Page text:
Evidence indicates that the Edakkal caves had been inhabited at various times in history.Noted historian M R Raghava Varrier said that the recent findings at the Edakkal caves in Wayanad district were related to the Indus Valley civilization. It was for the first time that a symbol peculiar to the Indus Valley objects has been unearthed by archeologists in Kerala.
The Edakkal cave paintings were noted for their style and subject. The rock engravings are believed to be those in the period between 4000 BC and 1000 BC.
A rock engraving, indicating clear remnants of Harappan culture, has been found in the Edakkal caves in neighbouring Wayanad district, linking the Indus Valley civilisation with South India.
“There had been indications of remnants akin to the Indus Valley civilisation in Karnataka and Tamil Nadu, but these new findings give credence to the fact that the Harappan civilisation had its presence in the region too and could trace the history of Kerala even beyond the Iron Age,” historian M R Raghava Varier said.
The unique symbols integral to the Indus Valley culture traced in Harappa and Mohanjedaro region that stretched upto Pakistan, were found inside the caves during recent excavations by the State Archaeological Department.
Of the identified 429 signs, “a man with jar cup”, a symbol unique to the Indus civilisation and other compound letters testified to remnants of the Harappan culture, spanning from 2300 BC to 1700 BC, in South India, Mr. Varier, who led the excavation at the caves told PTI.
The “man-with-the-jar” symbol, an integral remnant commonly traced in parts where the Indus Valley civilisation existed, has even more similarities than those traced in Karnataka and Tamil Nadu, he said.
The ‘man-with-the-jar’ has been a distinct motif of the Indus valley symbols. The Edakkal engraving has retained its unique style as the engraver tried to attain a two-dimensional human figure, Mr. Varier said.
This could be attributed to the transformation from the distinct symbols of the Indus Valley civilisation that could have taken place in due course of time, he said.
The ‘jar’ is more or less same as those in Indus ligature. But the human figure is a little different.
“These symbols form part of compound letters similar to scripts and no concerted efforts appear to have been made in the past to decipher them, with a lone exception by Iravatham Mahadevan (a scholar on the Indus valley civilisation), who could gather valuable ideas from such letters,” he said.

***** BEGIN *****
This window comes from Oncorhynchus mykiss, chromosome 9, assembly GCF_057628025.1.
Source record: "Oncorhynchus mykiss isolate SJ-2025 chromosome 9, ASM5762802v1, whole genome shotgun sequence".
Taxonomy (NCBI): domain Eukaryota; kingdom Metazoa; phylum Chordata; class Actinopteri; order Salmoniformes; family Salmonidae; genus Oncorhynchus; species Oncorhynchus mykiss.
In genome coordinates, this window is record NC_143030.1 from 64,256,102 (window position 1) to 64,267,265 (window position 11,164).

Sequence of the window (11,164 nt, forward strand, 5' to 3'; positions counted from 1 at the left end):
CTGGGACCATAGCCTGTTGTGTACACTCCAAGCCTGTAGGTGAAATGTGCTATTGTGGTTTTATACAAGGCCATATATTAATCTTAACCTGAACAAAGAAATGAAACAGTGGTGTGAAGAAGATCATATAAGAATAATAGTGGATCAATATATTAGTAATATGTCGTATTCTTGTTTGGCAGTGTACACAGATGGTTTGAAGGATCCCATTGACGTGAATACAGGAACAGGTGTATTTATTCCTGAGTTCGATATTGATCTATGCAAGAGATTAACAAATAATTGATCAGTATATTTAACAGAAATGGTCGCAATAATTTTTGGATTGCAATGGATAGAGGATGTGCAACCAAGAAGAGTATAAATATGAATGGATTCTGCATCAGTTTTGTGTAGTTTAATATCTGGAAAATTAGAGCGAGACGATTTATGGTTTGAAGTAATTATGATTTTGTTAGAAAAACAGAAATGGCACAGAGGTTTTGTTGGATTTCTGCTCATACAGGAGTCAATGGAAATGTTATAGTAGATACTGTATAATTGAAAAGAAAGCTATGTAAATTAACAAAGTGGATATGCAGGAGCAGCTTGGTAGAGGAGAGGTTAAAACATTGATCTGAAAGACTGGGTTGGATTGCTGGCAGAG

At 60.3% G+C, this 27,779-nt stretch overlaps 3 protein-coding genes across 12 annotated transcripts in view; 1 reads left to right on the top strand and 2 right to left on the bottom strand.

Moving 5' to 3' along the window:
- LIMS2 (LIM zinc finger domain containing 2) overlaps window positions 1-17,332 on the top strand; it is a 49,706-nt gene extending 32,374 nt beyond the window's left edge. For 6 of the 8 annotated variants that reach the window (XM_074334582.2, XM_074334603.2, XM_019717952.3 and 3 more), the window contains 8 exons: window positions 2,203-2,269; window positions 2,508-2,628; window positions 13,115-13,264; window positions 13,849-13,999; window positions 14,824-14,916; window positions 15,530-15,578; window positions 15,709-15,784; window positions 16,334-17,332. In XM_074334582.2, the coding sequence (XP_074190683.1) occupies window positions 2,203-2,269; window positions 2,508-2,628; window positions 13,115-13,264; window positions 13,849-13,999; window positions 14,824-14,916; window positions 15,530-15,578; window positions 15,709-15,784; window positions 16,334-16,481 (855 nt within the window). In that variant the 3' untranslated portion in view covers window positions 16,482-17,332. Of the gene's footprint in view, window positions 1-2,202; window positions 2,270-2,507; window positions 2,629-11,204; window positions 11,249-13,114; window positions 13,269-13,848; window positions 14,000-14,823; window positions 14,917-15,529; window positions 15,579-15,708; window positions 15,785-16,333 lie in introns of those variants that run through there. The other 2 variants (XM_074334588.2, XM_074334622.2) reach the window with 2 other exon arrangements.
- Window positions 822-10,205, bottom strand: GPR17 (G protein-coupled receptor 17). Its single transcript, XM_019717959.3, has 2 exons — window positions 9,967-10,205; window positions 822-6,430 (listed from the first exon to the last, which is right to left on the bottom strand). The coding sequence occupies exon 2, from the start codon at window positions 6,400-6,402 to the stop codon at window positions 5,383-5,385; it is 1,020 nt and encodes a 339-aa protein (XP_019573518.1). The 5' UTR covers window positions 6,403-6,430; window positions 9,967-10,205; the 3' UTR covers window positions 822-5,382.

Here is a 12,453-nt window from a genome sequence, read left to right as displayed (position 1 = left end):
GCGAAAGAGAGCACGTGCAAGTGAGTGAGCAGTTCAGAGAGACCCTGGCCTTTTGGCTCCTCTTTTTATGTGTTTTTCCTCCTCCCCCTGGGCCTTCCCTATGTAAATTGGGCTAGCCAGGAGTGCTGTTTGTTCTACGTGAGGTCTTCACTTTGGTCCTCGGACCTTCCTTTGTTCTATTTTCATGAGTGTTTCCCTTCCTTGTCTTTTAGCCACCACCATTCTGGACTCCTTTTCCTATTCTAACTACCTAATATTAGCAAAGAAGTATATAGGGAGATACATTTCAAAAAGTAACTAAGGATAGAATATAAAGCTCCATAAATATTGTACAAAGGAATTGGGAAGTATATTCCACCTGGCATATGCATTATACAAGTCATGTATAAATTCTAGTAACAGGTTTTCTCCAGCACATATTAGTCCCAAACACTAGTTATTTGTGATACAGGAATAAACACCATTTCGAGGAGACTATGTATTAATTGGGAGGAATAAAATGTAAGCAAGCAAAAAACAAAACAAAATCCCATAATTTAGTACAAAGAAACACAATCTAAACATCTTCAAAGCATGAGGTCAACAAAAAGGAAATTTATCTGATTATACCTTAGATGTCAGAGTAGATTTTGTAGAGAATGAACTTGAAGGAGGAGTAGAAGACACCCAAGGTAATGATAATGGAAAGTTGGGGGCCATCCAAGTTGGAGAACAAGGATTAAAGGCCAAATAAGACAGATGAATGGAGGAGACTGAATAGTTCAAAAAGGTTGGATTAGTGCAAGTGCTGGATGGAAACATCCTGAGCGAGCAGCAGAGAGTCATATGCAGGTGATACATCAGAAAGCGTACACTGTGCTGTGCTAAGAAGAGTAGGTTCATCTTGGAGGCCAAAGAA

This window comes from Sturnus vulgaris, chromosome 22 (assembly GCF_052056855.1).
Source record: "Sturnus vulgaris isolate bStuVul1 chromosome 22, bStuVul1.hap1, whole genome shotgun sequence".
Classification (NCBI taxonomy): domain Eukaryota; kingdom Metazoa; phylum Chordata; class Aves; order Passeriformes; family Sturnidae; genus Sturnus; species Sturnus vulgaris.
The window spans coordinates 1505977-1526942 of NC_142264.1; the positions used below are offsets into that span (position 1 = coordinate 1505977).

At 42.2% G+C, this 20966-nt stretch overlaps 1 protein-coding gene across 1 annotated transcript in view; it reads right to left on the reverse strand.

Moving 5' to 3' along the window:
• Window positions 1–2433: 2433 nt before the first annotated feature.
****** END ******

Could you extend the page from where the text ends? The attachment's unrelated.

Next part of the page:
“The discovery of the symbols are akin to that of the Harappan civilisation having predominantly Dravidian culture and testimony to the fact that cultural diffusion could take place. It is wrong to presume that the Indus culture disappeared into thin air,” Mr. Varier said.
The symbols and pictographs found in the Edakkal cave were subjected to study for the first time in 1901 by Fawsette, a police official of the then Malabar district.
Later, Mr. Varier, along with noted history scholar Rajan Gurukkal carried out further studies,
which testified that the caves had remnants upto the Iron Age.The conservation works should be implemented .The conservation works include removal of moss from the petroglyphs and rectification of the damage caused by visitors before the caves were taken over by the department.The railings were reconstructed and old constructions such as the ticket counter, the gate and so on at the entrance to the caves.Setting up of two-way entrances to check the rush of tourists and a ban on the trekking to the top of the Ambukuthy hills to control soil erosion so as to prevent sediments from depositing inside the cave are also can be suggested.
Attempts were also on to get UNESCO’s world heritage status for the caves,. Unesco will consider this demand only if it is under the care of the Archaeology Department.Archeology Department in association with the Tourism Department after discussions with experts new findings could take the history of Edakkal and Kerala even beyond and throw more light into the culture of the region, Mr. Varier added.